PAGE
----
After days of fending off the question, State Department spokeswoman Jen Psaki admitted on Tuesday that the department has no record of former Secretary of State Hillary Clinton signing a separation form that could open her up to perjury charges.
Form OF-109 is a document required to be signed by all State Department employees as they exit the department. In it, the employee claims, under penalty of perjury, that he or she has turned over all relevant communications to the government at the time of his or her departure.
By turning over her private e-mails at the end of 2014, two years after leaving office, Clinton violated that agreement — if, in fact, she signed it.
On Tuesday, the State Department finally indicated that she did not — or at least, they have no records of her doing so. “We have reviewed Secretary Clinton’s official personnel file and administrative files, and do not have any record of her signing the OF-109,” Psaki said on Tuesday. “It is not clear that this form is used as part of a standard part of check-out across the federal government, or even at the State Department. So we’re certainly looking into that.”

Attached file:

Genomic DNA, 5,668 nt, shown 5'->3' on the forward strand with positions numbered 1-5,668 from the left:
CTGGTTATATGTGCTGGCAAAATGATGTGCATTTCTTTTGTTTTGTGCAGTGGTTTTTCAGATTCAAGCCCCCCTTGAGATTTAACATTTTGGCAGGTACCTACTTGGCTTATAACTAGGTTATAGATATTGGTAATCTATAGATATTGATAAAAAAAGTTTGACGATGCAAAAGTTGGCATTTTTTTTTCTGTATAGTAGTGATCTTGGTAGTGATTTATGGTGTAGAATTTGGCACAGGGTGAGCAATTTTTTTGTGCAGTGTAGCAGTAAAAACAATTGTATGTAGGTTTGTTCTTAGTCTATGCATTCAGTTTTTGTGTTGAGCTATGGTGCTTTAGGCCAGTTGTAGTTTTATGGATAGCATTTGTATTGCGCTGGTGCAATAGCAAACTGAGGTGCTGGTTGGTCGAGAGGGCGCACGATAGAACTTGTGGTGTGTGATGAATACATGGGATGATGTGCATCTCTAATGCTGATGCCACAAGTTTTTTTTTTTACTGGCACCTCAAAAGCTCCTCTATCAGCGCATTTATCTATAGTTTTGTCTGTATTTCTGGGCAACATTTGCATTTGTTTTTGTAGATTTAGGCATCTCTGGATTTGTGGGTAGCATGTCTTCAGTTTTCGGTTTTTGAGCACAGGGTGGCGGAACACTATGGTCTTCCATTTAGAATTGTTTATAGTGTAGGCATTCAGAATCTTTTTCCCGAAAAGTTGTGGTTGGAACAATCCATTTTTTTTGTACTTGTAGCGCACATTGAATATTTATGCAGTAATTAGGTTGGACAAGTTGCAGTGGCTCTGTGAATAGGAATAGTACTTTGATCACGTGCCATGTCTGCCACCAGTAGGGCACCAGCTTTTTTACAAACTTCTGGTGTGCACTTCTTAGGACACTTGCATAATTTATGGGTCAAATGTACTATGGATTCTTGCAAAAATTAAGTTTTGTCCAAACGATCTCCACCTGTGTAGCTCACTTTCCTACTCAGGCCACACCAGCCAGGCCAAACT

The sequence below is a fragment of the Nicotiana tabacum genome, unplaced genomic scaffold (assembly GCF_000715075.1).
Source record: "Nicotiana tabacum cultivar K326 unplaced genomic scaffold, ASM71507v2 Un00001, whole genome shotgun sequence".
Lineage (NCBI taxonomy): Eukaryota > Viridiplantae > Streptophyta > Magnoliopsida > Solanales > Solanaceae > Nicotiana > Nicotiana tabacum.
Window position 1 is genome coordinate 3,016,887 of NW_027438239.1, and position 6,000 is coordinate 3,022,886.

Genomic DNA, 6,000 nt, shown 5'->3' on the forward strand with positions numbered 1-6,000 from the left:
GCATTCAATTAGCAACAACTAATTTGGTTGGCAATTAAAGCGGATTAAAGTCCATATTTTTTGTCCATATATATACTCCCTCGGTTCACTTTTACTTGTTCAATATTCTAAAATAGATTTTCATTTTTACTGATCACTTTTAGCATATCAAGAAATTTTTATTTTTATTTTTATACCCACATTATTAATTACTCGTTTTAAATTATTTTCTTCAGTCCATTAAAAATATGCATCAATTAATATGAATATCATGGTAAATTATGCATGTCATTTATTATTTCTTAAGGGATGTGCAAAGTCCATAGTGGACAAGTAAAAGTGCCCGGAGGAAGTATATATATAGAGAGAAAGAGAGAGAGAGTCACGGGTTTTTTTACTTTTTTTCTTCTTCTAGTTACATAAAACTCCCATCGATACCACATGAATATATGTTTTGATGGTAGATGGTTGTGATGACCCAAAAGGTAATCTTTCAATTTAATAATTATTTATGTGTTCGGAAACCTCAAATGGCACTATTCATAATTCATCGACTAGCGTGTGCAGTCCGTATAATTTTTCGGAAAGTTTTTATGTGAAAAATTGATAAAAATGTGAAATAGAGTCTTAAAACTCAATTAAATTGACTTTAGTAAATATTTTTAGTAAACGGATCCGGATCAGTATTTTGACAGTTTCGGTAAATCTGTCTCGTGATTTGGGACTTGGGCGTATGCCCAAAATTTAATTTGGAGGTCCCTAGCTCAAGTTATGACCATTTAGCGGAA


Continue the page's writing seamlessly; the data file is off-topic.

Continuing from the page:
AP reporter Matt Lee pressed Psaki, asking why the department had previously intimated that the form was “required” and if Clinton’s non-signature violated any rules.
“It’s not a violation of any rule, no,” she said, saying that signing the form may not be a common departure practice and that “there are differences between regulations and, certainly, recommendations.”
“The form exists, certainly,” Psaki said. “Beyond that, I don’t have more statistics on what percentage of State Department employees sign on departure from the building.”
“Yes, the form exists, and it exists for a reason,” Lee replied. “It doesn’t exist simply because someone thought, ‘Hey, let’s have a form that someone has to sign!’ It exists for a reason, and probably a pretty good reason, right?”
“Well, there are probably hundreds of forms in the federal government that exist — thousands, tens of thousands of forms that exist,” Psaki said. “So I don’t know that I would over-emphasize the existence of a form.”